Communication has been on my mind a lot recently, and how as people we are able to mold our behavior and assess the situation to evaluate how to best get our ideas across.
I recently returned from a 10-day-long family vacation to Slovenia, the country of all four of my grandparents’ birth. By “family” I mean a whole ton of family. Thirty-seven of us climbed a mountain together, and the trip culminated in a 123-person-sized family reunion at my uncle’s winery.
We visiting Americans encountered these age-old, traditional human barriers to communication, trying to speak to great-aunts and uncles who didn’t necessarily speak English, or successfully speaking with the youngest generation of relatives who all know at least four languages, including English.
Still, there were some humorous moments of miscommunication, even with the young cousins whose English vocabulary is better than most kids in America. As a group of us in our 20s was hiking down the mountain, the topic of massages came up. “I get a thigh massage every year,” a Slovenian cousin said, mispronouncing the word “Thai.” The Americans were confused. “Just one thigh or both?” an American cousin asked.
Coming back to America, I thought a lot about how I connected with my European family through various forms of communication, from humorous moments of getting the wrong word out, to singing over Laško (a Slovenian beer) and accordion music for hours throughout the night, to polka dancing and exchanging smiles with different family members when we switched partners, to receiving a bundle of lavender or some small, thoughtful trinket from a relative.
Meanwhile, back at work, I’ve been assigned a story about communicating with artificial intelligence for Workforce’s sister publication, Talent Economy. This is a very unhuman method of communication. One thing I learned is that on the employee side, there may be some frustration. Employees may want to speak to a real person and not a robot when they’re asking questions or trying to communicate. The thought of conversing with something that doesn’t have the flexibility to answer as humans do can be frustrating.
A couple months back I did an interview with Paul Williams, who worked in Ghana for two weeks in a skills exchange program, and one point he made stood out in my mind.
I asked him about any language barrier he, as an American, might have encountered. Williams explained how not only Americans but employees from all over the world (Russia, Egypt, Turkey, etc.) participated in this program.
We talked about how specific a local language, slang or dialect can be, that even people who live in the same country and technically speak the same language might encounter errors in translation with each other. Williams explained that in the training program, he learned how to communicate by relying on language and words as little as possible.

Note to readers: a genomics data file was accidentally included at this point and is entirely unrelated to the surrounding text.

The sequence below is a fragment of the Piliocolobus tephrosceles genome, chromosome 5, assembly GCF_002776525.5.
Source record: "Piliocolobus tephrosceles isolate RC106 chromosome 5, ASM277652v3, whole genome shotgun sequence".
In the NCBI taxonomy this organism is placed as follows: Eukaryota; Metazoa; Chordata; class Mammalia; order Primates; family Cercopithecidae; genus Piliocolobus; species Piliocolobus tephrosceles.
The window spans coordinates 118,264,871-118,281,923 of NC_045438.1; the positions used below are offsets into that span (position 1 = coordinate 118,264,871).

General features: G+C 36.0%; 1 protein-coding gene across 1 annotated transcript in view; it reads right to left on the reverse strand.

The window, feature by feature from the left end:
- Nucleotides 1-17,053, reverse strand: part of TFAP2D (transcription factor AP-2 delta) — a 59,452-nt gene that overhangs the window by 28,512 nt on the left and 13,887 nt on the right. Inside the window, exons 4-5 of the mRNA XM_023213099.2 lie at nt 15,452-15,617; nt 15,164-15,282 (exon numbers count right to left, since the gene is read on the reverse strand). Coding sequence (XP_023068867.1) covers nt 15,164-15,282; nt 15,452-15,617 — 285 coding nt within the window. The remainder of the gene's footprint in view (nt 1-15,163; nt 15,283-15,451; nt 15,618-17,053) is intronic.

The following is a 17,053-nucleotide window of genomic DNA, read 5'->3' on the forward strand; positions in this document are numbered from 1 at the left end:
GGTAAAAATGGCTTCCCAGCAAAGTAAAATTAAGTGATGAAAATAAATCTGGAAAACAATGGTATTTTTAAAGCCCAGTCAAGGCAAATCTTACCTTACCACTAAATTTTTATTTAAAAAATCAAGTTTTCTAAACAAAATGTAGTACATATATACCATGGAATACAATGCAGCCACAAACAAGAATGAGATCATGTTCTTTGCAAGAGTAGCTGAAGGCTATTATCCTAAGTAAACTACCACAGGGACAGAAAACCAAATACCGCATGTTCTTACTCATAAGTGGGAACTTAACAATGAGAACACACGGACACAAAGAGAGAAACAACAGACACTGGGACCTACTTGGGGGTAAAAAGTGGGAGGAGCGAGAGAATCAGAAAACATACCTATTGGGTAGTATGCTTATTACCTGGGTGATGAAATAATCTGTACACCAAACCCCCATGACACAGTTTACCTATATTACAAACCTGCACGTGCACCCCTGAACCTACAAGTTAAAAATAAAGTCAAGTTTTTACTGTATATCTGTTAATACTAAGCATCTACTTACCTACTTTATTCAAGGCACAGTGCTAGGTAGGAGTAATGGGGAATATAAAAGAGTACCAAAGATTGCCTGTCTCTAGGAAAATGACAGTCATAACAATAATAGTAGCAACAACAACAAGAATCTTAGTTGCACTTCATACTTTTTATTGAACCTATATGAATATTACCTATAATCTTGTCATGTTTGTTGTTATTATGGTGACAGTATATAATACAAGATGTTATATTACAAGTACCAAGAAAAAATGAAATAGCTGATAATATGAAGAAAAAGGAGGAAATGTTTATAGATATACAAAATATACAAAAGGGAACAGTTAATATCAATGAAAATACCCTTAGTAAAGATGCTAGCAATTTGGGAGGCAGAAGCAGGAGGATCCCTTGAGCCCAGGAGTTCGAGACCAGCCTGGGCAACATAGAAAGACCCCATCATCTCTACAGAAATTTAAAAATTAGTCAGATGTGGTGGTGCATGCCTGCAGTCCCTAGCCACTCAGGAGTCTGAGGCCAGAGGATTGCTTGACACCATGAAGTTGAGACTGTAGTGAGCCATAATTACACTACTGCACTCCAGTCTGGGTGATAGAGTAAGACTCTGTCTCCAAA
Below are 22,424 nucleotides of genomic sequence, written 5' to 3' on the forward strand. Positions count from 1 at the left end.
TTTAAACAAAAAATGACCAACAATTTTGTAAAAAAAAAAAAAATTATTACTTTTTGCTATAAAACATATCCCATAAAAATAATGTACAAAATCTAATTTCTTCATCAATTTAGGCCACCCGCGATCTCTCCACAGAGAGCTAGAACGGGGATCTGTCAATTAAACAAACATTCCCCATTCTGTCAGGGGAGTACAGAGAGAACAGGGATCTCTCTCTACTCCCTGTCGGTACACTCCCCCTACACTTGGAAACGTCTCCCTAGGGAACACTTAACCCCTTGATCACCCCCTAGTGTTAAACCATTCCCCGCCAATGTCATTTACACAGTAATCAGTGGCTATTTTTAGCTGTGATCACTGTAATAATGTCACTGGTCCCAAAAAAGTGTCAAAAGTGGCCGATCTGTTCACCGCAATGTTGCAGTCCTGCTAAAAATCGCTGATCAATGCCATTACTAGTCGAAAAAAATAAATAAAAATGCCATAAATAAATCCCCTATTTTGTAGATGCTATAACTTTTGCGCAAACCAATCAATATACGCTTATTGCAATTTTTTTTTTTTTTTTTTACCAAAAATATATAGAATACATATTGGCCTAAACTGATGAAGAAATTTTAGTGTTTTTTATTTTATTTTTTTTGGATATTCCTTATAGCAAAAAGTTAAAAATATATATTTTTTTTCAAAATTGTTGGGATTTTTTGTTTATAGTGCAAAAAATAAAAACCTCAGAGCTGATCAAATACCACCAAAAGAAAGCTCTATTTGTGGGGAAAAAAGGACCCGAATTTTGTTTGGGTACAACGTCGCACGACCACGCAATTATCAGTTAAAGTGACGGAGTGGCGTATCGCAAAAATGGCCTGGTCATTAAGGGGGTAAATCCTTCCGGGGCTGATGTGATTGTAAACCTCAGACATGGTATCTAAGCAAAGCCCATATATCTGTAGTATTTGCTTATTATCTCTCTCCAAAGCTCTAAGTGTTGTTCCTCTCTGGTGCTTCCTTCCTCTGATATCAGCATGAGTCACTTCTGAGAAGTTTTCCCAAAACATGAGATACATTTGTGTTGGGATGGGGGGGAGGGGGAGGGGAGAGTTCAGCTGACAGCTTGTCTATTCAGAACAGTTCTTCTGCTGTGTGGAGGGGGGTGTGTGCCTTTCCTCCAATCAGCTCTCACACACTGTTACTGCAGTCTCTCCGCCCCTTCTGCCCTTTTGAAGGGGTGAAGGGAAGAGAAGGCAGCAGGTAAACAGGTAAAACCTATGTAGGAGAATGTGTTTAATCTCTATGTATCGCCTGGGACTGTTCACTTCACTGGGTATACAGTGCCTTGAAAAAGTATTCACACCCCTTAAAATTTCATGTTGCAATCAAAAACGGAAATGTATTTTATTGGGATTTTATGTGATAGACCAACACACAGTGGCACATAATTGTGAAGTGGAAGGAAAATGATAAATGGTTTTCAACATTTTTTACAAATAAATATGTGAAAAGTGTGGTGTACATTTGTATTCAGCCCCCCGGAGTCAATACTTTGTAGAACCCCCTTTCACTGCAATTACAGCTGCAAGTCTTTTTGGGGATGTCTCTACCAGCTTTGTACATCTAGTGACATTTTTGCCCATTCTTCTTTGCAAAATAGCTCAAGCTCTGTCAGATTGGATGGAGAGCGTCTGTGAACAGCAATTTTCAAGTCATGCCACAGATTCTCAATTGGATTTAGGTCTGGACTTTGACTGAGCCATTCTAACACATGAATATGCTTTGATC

All these experiences with communication got me thinking about how words are just one part of it. For people uneasy about robots, even if technology wants to take over some aspects of communication, it doesn’t have to take the humanity out of how you communicate with others in the world or at work.
Actions, facial expressions, gift-giving, dancing, shared experiences, singing over beer in a cold mountain hut — all these things and more are also perfectly valid (and perfectly human) ways to communicate with others. As a person who in general is apprehensive about some tech solutions and very certain there should be clear ethical guidelines around technology as it advances, after speaking with sources about communicating with AI, I was left feeling less apprehensive.
How all this relates to the workplace might be a bit rocky. All I mean to say is that, for as much as employers discuss employee communication [Open benefits enrollment is coming up, so we’re probably all expecting to see much more communication content taking over our news feeds!], and what the best communication solutions are, I think one important thing to keep in mind is that communication can come in these many, many forms and your communication skills can reflect that.
It’s not just the words you say or the medium you use to share those words, it’s also the body language you use when your speaking to employees, the acknowledgement of people’s successes through the rewards and recognition, the opportunities you give people to show you see potential in them and more.
Andie Burjek is a Workforce associate editor. Comment below or email email@example.com.